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Barf Hill moated site

List Entry Summary

This monument is scheduled under the Ancient Monuments and Archaeological Areas Act 1979 as amended as it appears to the Secretary of State to be of national importance. This entry is a copy, the original is held by the Department for Culture, Media and Sport.

Name: Barf Hill moated site

List entry Number: 1007717

Location

The monument may lie within the boundary of more than one authority.

County:

District: East Riding of Yorkshire

District Type: Unitary Authority

Parish: Beswick

County:

District: East Riding of Yorkshire

District Type: Unitary Authority

Parish: Lockington

National Park: Not applicable to this List entry.

Grade: Not applicable to this List entry.

Date first scheduled: 30-Sep-1993

Date of most recent amendment: Not applicable to this List entry.

Legacy System Information

The contents of this record have been generated from a legacy data system.

Legacy System: RSM

UID: 21173

Asset Groupings

This list entry does not comprise part of an Asset Grouping. Asset Groupings are not part of the official record but are added later for information.

List entry Description

Summary of Monument

Legacy Record - This information may be included in the List Entry Details.

Reasons for Designation

Around 6,000 moated sites are known in England. They consist of wide ditches, often or seasonally water-filled, partly or completely enclosing one or more islands of dry ground on which stood domestic or religious buildings. In some cases the islands were used for horticulture. The majority of moated sites served as prestigious aristocratic and seigniorial residences withthe provision of a moat intended as a status symbol rather than a practical military defence. The peak period during which moated sites were built was between about 1250 and 1350 and by far the greatest concentration lies in central and eastern parts of England. However, moated sites were built throughout the medieval period, are widely scattered throughout England and exhibit a high level of diversity in their forms and sizes. They form a significant class of medieval monument and are important for the understanding of the distribution of wealth and status in the countryside. Many examples provide conditions favourable to the survival of organic remains. Barf Hill moated site survives well and appears never to have been excavated or disturbed. The silted ditches and fishponds will preserve organic remains. Remains of the buildings which formerly occupied the site will be preserved on the island.

History

Legacy Record - This information may be included in the List Entry Details.

Details

The monument is Barf Hill moated site. It includes a raised platform 5m high, 60m in length from east to west, and 90m from north to south. The platform is surrounded on all four sides by a moat 5m wide and up to 1m deep. The north- western corner of the moat has been infilled where it is crossed by a farm track. The northern arm of the moat has been incorporated into later land drainage features and appears to have been periodically cleared. The eastern and southern arms of the moat are more silted than the northern and western arms and are now only 0.5m in depth. There are traces of external banks on the eastern and northern sides of the moat. These banks are low and spread and up to 0.5m high and 5m in breadth. Two silted fishponds are preserved at the north end of the island. Each pond is 0.5m deep, 2m wide, and 20m in length. They are connected by a short silted channel. The scheduling boundary encloses the moat running 5m beyond its outer edge, except at the south-eastern, and south-western corners and along the southern boundary. Here the scheduling boundary follows the modern fence line, since any remains beyond it have been destroyed. The monument has been identified as a grange of Meaux Abbey and as a possible vacary (cattle farm). Local tradition suggests that this site was re-used as a gun platform during the English Civil War. There is, however, no firm evidence for this and indeed present understanding of military action in this area suggests that this is unlikely.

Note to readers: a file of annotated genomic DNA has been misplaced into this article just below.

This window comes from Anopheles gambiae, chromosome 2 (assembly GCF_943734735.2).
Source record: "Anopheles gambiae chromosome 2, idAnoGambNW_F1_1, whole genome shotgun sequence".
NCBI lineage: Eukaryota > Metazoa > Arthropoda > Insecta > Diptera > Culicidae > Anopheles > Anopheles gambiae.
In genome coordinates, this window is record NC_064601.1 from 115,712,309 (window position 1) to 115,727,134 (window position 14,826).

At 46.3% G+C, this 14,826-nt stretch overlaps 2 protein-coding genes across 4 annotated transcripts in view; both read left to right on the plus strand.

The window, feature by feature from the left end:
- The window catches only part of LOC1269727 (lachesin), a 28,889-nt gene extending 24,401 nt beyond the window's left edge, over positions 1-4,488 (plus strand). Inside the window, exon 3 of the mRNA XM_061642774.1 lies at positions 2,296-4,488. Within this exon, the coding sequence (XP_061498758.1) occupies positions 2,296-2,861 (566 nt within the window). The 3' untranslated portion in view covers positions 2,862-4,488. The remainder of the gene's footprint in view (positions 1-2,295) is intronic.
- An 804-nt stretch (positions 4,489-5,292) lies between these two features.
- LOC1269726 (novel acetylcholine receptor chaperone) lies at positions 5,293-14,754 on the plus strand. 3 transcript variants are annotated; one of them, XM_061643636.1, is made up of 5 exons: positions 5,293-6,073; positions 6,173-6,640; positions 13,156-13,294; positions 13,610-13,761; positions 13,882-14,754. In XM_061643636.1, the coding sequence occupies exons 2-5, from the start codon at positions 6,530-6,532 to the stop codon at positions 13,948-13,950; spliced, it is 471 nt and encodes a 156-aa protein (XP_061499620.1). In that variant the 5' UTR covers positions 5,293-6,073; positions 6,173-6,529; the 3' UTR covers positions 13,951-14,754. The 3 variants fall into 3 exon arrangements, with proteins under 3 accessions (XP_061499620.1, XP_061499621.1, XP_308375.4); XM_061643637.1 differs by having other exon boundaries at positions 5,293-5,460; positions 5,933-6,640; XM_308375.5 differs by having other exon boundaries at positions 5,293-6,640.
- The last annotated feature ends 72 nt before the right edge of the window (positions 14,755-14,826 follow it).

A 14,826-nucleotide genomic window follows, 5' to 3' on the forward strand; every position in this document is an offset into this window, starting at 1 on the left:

MAP EXTRACT The site of the monument is shown on the attached map extract.

Selected Sources

Books and journals
Bulmer, T, History and Directory of East Yorkshire, (1892), 453
Le Patourel, H E J, Moated site of Yorkshire, (1973), 109
Le Patourel, H E J, Moated site of Yorkshire, (1973), 109
Loughlin, N, Miller, K, Survey of Archaeological Sites in Humberside, (1979), 31
Sheahan, , Whellan, , History and Topography of York And The East Riding, (1856)
Other
3729, Humberside S.M.R,

National Grid Reference: TA 04629 47195

Map

Map
© Crown Copyright and database right 2017. All rights reserved. Ordnance Survey Licence number 100024900.
© British Crown and SeaZone Solutions Limited 2017. All rights reserved. Licence number 102006.006.
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The above map is for quick reference purposes only and may not be to scale. For a copy of the full scale map, please see the attached PDF - 1007717 .pdf

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This copy shows the entry on 23-Oct-2017 at 12:17:06.

End of official listing